In the labyrinthine convention center hosting Beirut's annual food-and-restaurant-industry trade show, visitors are crowded around a celebrity chef presenting a modern twist on a staple of Middle Eastern cuisine: three pinkie-size stuffed grape leaves on a plate with a nouvelle cuisine smear of sauce. Suddenly, a word ripples through the crowd: harisa! The chef is swiftly abandoned as everyone rushes across the hall to another counter, where a balding, rotund cook is stirring a pot almost as wide around as he is. Soon, people are emerging from the scrum, triumphantly bearing paper plates brimming with what looks like a gray porridge. But appearances are deceptive: harisa, a mixture of meat, spices and grains, is a dish worth stampeding for.
People have been savoring this slow-cooked sludge for hundreds, possibly thousands of years. Today, harisa or its Persian and South Asian equivalent, haleem can be found from the eastern Mediterranean to Kashmir, a sizable swath of the Islamic world Ibn Battuta explored.
Harisa, however, is not merely a Muslim delicacy. According to food historian and cookbook author Claudia Roden, medieval Andalusian Jews ate it on Saturdays, 20th century Iraqi Jews hired Muslim cooks to pound the wheat and meat for them, and Yemeni Jews make it to this day. In Syria and Lebanon, Christians make harisa to celebrate the Feast of the Assumption. And in Iraq and Lebanon, Shi'ite Muslims make it to commemorate the martyrdom of the Prophet Muhammad's grandson, Imam Hussein. In the Indian city of Hyderabad, Hindus argue about the best place to get the dish and whether it tastes better with goat or lamb meat.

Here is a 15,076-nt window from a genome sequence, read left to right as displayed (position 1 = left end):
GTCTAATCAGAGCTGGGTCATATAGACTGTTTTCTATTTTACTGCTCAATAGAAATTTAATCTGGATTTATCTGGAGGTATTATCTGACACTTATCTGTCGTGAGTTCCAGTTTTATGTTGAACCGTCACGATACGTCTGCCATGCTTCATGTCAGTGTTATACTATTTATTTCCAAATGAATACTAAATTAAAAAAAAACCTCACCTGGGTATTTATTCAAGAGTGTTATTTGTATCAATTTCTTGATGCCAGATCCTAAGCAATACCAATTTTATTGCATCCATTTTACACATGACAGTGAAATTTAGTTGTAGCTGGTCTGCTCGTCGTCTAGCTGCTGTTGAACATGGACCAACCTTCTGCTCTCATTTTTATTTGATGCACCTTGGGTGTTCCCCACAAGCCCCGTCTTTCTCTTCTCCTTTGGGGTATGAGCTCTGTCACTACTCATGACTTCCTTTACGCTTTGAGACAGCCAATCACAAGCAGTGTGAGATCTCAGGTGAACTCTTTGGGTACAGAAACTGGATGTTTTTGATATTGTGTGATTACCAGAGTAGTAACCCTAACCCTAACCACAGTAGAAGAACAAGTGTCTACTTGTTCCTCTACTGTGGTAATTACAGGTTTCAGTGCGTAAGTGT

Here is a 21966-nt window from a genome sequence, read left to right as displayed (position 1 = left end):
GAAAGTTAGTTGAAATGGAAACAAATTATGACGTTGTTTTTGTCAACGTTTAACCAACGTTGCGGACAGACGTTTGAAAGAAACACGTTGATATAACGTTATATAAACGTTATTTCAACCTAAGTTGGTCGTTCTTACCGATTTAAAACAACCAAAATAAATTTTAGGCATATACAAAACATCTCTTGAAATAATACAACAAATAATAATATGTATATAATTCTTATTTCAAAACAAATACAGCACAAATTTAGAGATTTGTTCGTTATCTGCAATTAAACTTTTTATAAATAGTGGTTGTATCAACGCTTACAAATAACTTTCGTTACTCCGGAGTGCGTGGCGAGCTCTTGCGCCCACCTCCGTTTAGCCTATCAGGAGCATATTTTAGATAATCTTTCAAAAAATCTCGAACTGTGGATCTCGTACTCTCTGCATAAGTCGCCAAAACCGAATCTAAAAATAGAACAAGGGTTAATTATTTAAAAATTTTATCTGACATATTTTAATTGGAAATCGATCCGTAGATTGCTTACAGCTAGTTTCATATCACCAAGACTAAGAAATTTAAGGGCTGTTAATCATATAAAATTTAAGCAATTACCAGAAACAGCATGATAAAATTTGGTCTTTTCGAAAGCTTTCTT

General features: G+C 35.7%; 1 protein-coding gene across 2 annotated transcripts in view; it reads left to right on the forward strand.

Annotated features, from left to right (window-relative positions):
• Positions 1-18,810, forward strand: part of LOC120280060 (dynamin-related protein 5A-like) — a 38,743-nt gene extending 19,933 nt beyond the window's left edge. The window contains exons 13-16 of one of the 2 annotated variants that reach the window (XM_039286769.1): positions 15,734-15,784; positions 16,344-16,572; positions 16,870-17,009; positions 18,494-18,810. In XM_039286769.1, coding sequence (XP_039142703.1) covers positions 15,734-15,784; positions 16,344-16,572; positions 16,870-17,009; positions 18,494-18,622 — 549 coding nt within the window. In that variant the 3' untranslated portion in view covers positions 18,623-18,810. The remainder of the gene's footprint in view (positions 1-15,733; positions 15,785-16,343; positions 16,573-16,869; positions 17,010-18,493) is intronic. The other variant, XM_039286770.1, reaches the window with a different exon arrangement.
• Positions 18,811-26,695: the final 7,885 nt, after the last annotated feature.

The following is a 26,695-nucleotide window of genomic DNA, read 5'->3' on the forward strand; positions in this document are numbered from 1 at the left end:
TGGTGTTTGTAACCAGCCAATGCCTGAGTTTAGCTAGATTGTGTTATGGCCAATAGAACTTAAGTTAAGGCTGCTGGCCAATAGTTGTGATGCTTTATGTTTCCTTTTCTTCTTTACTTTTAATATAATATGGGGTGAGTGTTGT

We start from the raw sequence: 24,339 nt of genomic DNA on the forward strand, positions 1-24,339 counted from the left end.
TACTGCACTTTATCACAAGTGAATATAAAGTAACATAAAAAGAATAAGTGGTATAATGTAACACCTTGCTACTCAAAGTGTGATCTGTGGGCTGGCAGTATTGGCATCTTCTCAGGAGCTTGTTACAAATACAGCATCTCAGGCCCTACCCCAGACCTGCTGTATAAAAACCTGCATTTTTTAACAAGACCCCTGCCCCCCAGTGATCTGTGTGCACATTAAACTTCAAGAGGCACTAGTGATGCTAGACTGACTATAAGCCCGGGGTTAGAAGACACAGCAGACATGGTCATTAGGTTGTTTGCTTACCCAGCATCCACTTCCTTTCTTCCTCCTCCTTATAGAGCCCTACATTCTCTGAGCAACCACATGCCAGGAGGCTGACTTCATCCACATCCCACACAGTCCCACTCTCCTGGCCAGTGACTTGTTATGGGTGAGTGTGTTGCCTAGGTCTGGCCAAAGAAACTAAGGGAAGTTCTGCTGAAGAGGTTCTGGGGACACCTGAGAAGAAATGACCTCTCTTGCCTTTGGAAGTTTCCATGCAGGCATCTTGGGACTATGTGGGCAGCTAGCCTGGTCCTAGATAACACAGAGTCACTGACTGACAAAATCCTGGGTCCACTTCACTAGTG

The faith, like some of the ingredients, may vary, but all harisa has one thing in common: it is meant to be shared. "What's interesting is that you find the tradition of sharing [it] across all the religions," says Anissa Helou, a cookbook author and expert on Middle Eastern cuisine. Helou, whose grandmother used to make harisa for the poor at the Feast of St. Mary in the Lebanese village of Rechmaya, describes it as a "generosity dish."
References to harisa abound in Middle Eastern history. In the late 7th century, Caliph Mu'awiya of Damascus, leader of the rapidly expanding Islamic world, received a delegation of Arabian Jews from Yemen. No doubt they discussed important matters of state, religion and commerce. But according to medieval historians who wrote about the encounter, the Caliph's first question to his visitors addressed something more urgent: Years earlier, on a journey to Arabia, he had eaten an exquisite dish, a porridge of meat and wheat. Did they know how to make it? They did.
The first written recipe that we know of for harisa dates from the 10th century, when a scribe named Ibn Sayyar al-Warraq compiled a cookbook of the dishes favored by the caliphs of Islam's so-called golden age. The version described in his Kitab al-Tabikh (Book of Dishes), the world's oldest surviving Arabic cookbook, is strikingly similar to the one people in the Middle East eat to this day.